Label: Frontiers 2012
Review by: Urban "Wally" Wallstrom
Screaming guitars, soaring vocals, pumping bass, pounding drums - it's the sound of metal. Back to basics, back to the roots, back to the denim and leather culture of the eighties... and you'll quickly find yourself infront of the mirror posing along to the metal melodies? Well, it's a quite straightforward and simple formula where the ingredients are few and essential. One: get your hairdo and gear in order. Two: start headbanging.
Indeed, it's hardly rocket science and 'Unbreakable' feature lyric that goes and I quote, "Bang your head and never turn it down. Bang your head, bad guys wear black", end quote. Shakespearean to the rescue. Heavy Metal: supposedly manufactured to target the most primal and primitive part of your brain? Certainly not meant to please the thinking person in the first place?? The stereotypes are literally flying across the room as I type down the words. Are we getting younger by the minute, the work of a chimpanzee?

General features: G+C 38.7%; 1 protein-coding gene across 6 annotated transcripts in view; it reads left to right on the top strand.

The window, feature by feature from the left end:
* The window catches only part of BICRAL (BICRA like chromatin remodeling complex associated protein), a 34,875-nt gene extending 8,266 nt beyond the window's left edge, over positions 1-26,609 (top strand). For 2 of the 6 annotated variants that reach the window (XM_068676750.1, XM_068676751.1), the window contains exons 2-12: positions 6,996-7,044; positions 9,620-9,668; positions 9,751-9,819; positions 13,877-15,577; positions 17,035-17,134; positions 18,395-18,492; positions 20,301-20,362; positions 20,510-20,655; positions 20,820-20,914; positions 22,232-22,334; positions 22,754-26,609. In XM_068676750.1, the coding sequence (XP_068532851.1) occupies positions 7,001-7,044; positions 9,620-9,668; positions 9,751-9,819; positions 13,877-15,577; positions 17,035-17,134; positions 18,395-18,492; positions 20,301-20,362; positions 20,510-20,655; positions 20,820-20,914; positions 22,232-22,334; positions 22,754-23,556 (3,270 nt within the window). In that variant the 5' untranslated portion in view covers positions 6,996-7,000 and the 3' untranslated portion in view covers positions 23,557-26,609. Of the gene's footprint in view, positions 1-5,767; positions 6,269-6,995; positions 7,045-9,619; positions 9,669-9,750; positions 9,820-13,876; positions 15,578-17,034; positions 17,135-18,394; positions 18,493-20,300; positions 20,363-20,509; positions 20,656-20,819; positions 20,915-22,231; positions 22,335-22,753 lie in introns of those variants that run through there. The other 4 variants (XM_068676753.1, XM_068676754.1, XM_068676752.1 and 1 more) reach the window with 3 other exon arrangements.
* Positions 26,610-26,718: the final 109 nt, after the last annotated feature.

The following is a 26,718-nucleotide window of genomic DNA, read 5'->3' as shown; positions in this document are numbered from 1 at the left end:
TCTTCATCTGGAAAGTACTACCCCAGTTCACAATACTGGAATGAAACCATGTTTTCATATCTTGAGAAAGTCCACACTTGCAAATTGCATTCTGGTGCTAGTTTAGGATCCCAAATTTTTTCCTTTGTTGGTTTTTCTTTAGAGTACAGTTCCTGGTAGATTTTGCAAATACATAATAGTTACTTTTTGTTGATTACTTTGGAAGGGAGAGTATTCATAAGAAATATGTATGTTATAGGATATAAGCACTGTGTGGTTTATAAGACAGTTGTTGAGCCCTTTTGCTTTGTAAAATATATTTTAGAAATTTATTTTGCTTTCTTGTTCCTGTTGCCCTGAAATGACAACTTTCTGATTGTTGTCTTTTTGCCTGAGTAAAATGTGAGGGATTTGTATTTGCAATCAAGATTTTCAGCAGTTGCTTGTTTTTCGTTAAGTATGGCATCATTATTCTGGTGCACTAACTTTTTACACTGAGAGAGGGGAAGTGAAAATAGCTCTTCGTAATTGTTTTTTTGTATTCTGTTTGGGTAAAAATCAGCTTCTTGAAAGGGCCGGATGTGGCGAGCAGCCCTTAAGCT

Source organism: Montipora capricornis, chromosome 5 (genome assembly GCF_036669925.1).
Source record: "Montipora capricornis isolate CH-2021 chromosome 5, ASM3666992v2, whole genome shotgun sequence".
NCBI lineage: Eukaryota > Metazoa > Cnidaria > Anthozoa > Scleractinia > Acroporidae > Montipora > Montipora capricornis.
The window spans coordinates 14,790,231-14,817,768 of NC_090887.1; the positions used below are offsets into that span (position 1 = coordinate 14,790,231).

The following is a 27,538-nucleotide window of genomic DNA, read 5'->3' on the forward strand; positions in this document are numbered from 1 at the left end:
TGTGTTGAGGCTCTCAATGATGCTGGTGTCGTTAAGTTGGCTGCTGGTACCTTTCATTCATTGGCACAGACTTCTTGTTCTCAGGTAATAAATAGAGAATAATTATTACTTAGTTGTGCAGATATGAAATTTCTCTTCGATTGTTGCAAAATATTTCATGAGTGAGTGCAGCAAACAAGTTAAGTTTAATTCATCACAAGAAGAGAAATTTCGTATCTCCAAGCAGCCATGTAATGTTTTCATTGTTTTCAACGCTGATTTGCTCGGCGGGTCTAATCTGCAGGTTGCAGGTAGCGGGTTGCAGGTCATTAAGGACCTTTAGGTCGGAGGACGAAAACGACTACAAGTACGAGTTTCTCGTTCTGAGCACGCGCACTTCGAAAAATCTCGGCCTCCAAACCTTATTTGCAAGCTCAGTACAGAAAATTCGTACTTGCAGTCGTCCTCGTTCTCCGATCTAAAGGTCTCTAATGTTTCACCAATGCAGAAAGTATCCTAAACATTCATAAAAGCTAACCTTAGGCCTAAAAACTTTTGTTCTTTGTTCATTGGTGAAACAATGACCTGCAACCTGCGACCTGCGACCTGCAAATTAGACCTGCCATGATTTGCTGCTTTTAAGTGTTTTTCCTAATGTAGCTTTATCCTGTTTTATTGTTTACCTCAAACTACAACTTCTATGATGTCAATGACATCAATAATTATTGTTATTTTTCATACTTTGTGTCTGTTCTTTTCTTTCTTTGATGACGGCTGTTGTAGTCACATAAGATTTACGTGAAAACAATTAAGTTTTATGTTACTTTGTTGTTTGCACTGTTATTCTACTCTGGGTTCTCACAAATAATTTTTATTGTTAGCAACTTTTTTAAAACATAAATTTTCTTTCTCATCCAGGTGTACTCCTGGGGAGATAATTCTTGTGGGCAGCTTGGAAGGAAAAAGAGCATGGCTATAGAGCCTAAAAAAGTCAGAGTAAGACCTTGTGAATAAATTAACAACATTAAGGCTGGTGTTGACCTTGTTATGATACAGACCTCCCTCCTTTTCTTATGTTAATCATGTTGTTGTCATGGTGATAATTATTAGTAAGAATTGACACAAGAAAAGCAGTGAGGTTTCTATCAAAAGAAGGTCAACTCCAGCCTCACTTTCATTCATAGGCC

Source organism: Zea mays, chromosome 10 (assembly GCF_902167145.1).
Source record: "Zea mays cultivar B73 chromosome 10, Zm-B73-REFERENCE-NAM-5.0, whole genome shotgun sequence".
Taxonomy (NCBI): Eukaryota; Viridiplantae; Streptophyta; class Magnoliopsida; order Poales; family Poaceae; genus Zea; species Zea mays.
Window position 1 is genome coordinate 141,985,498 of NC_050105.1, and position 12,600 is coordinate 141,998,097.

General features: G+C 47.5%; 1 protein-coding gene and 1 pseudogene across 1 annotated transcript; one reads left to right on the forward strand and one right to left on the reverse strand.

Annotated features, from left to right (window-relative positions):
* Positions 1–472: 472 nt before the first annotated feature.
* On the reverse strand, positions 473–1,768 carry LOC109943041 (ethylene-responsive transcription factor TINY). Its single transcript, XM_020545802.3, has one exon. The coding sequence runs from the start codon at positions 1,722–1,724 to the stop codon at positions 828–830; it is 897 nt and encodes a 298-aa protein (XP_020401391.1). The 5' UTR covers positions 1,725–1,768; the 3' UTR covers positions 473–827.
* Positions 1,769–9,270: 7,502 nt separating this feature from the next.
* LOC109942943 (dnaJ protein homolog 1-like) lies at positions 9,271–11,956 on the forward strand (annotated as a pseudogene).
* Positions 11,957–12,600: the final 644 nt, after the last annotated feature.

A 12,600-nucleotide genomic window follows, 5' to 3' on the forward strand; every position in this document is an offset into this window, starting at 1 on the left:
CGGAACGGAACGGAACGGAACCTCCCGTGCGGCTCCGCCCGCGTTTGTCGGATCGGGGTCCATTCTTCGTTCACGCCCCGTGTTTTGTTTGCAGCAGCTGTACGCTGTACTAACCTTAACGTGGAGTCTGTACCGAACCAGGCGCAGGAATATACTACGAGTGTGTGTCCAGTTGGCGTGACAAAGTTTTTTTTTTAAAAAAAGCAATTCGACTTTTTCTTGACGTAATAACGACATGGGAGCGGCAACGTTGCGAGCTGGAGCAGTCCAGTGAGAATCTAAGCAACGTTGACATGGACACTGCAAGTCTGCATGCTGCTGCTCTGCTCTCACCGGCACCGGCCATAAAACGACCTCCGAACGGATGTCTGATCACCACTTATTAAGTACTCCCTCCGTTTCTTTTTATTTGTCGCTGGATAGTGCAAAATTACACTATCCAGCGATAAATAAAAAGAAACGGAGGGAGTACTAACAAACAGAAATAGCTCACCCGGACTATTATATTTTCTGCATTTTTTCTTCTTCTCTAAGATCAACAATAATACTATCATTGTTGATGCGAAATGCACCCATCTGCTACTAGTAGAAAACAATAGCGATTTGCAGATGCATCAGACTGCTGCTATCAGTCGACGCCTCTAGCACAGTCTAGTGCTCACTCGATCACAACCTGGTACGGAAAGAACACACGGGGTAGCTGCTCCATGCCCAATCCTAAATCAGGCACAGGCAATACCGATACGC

I absolutely adore "New Religion" (9/10 rating), disliked "16:6" (5/10 rating), and I can't say that I'm all too impressed by "Unbrekable". Don't get me wrong, eighties Judas Priest and Accept albums are bloody essential albums in my metal record collection. Crank up the volume even further while listening to "Restless and Wild" or "Defenders of The Faith", the remedy to any bad hair day. The songwriting team of Mat Sinner, Mats Karlsson, Ralf Scheepers, are trying to evoke those feelings and the result is okay even though it will hardly fulfil your metal dreams.
"Metal Nation" is a proper metal anthem (fist in the air style). "Where Angels Die" is the trademark of Karlsson and overall a more melodic approach. The title track feature soaring vocals by Scheepers and it's Euro-Metal at its most Germanic shape and colour. Final verdict: sadly lacking in the song department and the lyrics are extremely dull. In fact, hand me the melodies in advance next time and I'll come up with more intriguing stories under a minute. Nontheless, the primitive part of your brain can't resist headbanging along to several of the tracks and it's a decent effort without a single surprise.